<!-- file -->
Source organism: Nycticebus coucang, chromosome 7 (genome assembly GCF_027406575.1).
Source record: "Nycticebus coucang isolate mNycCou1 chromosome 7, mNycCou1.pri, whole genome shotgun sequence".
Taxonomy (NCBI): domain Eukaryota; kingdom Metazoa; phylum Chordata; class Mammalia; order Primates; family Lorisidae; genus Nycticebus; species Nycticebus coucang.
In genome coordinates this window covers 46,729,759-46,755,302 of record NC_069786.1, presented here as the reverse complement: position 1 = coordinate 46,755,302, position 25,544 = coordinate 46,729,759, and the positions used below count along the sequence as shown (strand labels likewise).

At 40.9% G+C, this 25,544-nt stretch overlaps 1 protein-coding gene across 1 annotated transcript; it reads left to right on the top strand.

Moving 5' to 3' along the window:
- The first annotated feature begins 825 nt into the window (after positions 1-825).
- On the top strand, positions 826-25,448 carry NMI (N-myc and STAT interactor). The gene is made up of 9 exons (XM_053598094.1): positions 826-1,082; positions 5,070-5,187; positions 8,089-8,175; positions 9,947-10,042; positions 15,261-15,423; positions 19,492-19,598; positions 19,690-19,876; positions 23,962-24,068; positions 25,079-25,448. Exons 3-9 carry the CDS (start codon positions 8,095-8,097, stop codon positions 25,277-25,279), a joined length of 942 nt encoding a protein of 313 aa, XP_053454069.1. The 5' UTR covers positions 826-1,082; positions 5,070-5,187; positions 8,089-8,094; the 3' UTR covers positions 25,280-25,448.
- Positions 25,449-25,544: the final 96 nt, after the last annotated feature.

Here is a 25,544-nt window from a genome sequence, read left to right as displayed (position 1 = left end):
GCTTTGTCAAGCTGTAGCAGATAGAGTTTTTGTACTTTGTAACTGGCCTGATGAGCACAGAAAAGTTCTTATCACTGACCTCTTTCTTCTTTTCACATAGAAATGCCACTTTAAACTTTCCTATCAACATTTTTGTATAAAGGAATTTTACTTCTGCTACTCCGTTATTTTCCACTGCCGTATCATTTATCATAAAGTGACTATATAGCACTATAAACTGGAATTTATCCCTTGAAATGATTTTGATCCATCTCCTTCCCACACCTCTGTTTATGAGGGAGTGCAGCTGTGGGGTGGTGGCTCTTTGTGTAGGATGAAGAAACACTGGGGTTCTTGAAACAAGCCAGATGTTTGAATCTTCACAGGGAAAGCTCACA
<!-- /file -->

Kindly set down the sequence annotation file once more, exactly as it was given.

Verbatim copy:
Source organism: Nycticebus coucang, chromosome 7 (genome assembly GCF_027406575.1).
Source record: "Nycticebus coucang isolate mNycCou1 chromosome 7, mNycCou1.pri, whole genome shotgun sequence".
Taxonomy (NCBI): domain Eukaryota; kingdom Metazoa; phylum Chordata; class Mammalia; order Primates; family Lorisidae; genus Nycticebus; species Nycticebus coucang.
In genome coordinates this window covers 46,729,759-46,755,302 of record NC_069786.1, presented here as the reverse complement: position 1 = coordinate 46,755,302, position 25,544 = coordinate 46,729,759, and the positions used below count along the sequence as shown (strand labels likewise).

At 40.9% G+C, this 25,544-nt stretch overlaps 1 protein-coding gene across 1 annotated transcript; it reads left to right on the top strand.

Moving 5' to 3' along the window:
- The first annotated feature begins 825 nt into the window (after positions 1-825).
- On the top strand, positions 826-25,448 carry NMI (N-myc and STAT interactor). The gene is made up of 9 exons (XM_053598094.1): positions 826-1,082; positions 5,070-5,187; positions 8,089-8,175; positions 9,947-10,042; positions 15,261-15,423; positions 19,492-19,598; positions 19,690-19,876; positions 23,962-24,068; positions 25,079-25,448. Exons 3-9 carry the CDS (start codon positions 8,095-8,097, stop codon positions 25,277-25,279), a joined length of 942 nt encoding a protein of 313 aa, XP_053454069.1. The 5' UTR covers positions 826-1,082; positions 5,070-5,187; positions 8,089-8,094; the 3' UTR covers positions 25,280-25,448.
- Positions 25,449-25,544: the final 96 nt, after the last annotated feature.

Here is a 25,544-nt window from a genome sequence, read left to right as displayed (position 1 = left end):
GCTTTGTCAAGCTGTAGCAGATAGAGTTTTTGTACTTTGTAACTGGCCTGATGAGCACAGAAAAGTTCTTATCACTGACCTCTTTCTTCTTTTCACATAGAAATGCCACTTTAAACTTTCCTATCAACATTTTTGTATAAAGGAATTTTACTTCTGCTACTCCGTTATTTTCCACTGCCGTATCATTTATCATAAAGTGACTATATAGCACTATAAACTGGAATTTATCCCTTGAAATGATTTTGATCCATCTCCTTCCCACACCTCTGTTTATGAGGGAGTGCAGCTGTGGGGTGGTGGCTCTTTGTGTAGGATGAAGAAACACTGGGGTTCTTGAAACAAGCCAGATGTTTGAATCTTCACAGGGAAAGCTCACA